Doug McDermott's trophy case is probably getting a little crowded at this point.
The Creighton superstar was named the Naismith Men's College Basketball Player of the Year on Sunday, according to the official release.
McDermott, who beat out finalists Nick Johnson of Arizona, Jabari Parker of Duke and Russ Smith of Louisville, led the country in scoring with 27.7 points per contest. He also added 7.1 rebounds per game and had a PER of 32.8, per Sports Reference, which was fourth-best in America.
The Bluejays were eliminated early in the NCAA tournament, but only the regular season is taken into account for the award.
Creighton sports information director Rob Anderson gave a look at McDermott accepting the award from John Thompson III:
McDermott's dad and coach, Greg McDermott, talked about Doug's outstanding accomplishments, via the release:
Doug has been the ultimate team player since arriving at Creighton four years ago, and there's no one happier about his individual success than his teammates. He has experienced tremendous acclaim for his play on the court, and to do so while also serving as a role model for so many people makes recognition like the Naismith Trophy so special.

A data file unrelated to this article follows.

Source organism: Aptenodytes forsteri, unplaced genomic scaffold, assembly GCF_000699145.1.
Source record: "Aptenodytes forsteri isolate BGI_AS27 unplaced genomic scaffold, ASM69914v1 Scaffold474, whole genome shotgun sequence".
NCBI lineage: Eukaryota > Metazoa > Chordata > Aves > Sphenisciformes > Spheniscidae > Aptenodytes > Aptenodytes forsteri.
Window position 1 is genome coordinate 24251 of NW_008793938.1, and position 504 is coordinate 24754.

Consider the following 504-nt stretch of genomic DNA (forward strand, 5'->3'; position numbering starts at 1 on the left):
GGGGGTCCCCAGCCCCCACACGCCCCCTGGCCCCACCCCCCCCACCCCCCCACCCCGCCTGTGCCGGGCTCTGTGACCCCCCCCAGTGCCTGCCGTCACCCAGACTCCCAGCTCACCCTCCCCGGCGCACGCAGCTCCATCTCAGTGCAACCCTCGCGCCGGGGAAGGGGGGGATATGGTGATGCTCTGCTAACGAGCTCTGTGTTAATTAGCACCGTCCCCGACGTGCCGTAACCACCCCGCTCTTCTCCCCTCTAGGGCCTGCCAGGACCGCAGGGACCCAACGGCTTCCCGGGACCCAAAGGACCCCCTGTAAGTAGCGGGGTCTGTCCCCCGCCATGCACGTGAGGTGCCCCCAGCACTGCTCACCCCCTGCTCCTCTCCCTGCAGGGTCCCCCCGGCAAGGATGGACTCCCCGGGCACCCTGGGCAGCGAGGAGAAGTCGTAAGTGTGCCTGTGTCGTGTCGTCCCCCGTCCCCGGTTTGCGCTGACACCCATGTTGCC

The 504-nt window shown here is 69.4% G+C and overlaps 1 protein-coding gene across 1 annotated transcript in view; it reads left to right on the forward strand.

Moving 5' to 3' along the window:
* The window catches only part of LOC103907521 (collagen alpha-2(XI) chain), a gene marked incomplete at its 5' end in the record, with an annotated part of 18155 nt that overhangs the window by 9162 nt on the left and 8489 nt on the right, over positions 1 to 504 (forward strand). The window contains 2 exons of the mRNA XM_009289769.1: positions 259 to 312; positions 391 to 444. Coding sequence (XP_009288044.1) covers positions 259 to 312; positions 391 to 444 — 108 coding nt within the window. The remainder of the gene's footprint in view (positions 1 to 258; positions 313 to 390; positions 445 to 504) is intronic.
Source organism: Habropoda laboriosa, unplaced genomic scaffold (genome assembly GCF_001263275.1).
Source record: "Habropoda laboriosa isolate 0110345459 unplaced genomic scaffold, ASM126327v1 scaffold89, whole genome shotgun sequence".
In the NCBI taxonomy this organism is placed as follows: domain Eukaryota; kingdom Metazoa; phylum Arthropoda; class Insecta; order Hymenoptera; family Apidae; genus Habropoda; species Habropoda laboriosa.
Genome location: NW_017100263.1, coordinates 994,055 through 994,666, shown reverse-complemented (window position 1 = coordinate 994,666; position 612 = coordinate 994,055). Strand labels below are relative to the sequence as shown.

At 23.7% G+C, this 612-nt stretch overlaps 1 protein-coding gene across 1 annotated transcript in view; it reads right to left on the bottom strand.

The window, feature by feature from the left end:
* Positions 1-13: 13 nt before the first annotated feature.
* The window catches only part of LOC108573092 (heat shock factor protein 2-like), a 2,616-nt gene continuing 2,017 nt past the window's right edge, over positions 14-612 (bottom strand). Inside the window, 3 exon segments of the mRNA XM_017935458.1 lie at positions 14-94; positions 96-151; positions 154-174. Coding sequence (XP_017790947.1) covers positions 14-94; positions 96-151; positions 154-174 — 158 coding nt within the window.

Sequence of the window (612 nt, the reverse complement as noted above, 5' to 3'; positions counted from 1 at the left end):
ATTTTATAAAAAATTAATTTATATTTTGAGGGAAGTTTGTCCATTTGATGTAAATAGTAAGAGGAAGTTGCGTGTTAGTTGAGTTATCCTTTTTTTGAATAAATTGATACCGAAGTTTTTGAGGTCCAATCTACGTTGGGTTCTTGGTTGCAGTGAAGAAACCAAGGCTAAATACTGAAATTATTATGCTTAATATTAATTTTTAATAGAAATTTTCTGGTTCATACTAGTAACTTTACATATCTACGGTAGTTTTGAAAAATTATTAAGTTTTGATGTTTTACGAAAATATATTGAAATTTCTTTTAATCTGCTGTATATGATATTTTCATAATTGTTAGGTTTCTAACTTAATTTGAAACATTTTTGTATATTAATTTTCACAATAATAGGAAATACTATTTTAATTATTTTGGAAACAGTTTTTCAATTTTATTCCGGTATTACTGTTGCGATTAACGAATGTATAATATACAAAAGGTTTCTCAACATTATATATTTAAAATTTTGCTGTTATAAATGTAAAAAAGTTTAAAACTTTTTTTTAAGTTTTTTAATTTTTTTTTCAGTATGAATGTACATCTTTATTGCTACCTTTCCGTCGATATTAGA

McDermott came up short of this award as a finalist the last two seasons, but he has more than made up for it with countless other accolades.
During one of the most storied careers in college basketball, Dougie McBuckets won three conference Player of the Year awards (two in the Missouri Valley Conference, one in the Big East), was a three-time consensus All-American and won several other Player of the Year awards in addition to the Naismith award.
According to the release, he is one of just three players ever to finish his career with over 3,000 points and 1,000 rebounds.
This won't be the last you're seeing of him, either. McDermott's versatile scoring ability and unbelievable collegiate career have shot him up draft boards. He's a sure-fire first-round pick, and DraftExpress even slots him in the top 10.
It's a good thing, too, because he's going to need that NBA contract to buy some more space for all of his hardware.